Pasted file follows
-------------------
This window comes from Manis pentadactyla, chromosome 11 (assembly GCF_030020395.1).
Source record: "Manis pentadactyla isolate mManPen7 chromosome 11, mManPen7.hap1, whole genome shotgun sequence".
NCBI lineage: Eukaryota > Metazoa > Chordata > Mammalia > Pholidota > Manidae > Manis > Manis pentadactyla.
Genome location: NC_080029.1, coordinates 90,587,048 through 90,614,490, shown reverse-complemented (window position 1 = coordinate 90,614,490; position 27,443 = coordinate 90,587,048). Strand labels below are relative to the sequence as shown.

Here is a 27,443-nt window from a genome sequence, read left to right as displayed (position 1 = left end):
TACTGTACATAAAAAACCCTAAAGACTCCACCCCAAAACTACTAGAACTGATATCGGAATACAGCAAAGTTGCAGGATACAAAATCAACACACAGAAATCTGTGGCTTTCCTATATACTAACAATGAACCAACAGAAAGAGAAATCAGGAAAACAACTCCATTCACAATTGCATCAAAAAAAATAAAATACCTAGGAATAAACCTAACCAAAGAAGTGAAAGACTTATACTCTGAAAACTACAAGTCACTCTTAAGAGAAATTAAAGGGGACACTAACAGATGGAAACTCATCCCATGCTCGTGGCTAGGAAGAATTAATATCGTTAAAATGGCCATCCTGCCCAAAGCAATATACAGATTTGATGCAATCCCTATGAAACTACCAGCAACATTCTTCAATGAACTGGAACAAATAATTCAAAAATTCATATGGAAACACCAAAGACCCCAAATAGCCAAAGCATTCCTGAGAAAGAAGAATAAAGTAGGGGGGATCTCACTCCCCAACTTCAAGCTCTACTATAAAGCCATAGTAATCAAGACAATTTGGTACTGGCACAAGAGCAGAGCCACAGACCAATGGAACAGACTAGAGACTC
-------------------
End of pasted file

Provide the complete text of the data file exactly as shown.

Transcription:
This window comes from Manis pentadactyla, chromosome 11 (assembly GCF_030020395.1).
Source record: "Manis pentadactyla isolate mManPen7 chromosome 11, mManPen7.hap1, whole genome shotgun sequence".
NCBI lineage: Eukaryota > Metazoa > Chordata > Mammalia > Pholidota > Manidae > Manis > Manis pentadactyla.
Genome location: NC_080029.1, coordinates 90,587,048 through 90,614,490, shown reverse-complemented (window position 1 = coordinate 90,614,490; position 27,443 = coordinate 90,587,048). Strand labels below are relative to the sequence as shown.

Here is a 27,443-nt window from a genome sequence, read left to right as displayed (position 1 = left end):
TACTGTACATAAAAAACCCTAAAGACTCCACCCCAAAACTACTAGAACTGATATCGGAATACAGCAAAGTTGCAGGATACAAAATCAACACACAGAAATCTGTGGCTTTCCTATATACTAACAATGAACCAACAGAAAGAGAAATCAGGAAAACAACTCCATTCACAATTGCATCAAAAAAAATAAAATACCTAGGAATAAACCTAACCAAAGAAGTGAAAGACTTATACTCTGAAAACTACAAGTCACTCTTAAGAGAAATTAAAGGGGACACTAACAGATGGAAACTCATCCCATGCTCGTGGCTAGGAAGAATTAATATCGTTAAAATGGCCATCCTGCCCAAAGCAATATACAGATTTGATGCAATCCCTATGAAACTACCAGCAACATTCTTCAATGAACTGGAACAAATAATTCAAAAATTCATATGGAAACACCAAAGACCCCAAATAGCCAAAGCATTCCTGAGAAAGAAGAATAAAGTAGGGGGGATCTCACTCCCCAACTTCAAGCTCTACTATAAAGCCATAGTAATCAAGACAATTTGGTACTGGCACAAGAGCAGAGCCACAGACCAATGGAACAGACTAGAGACTC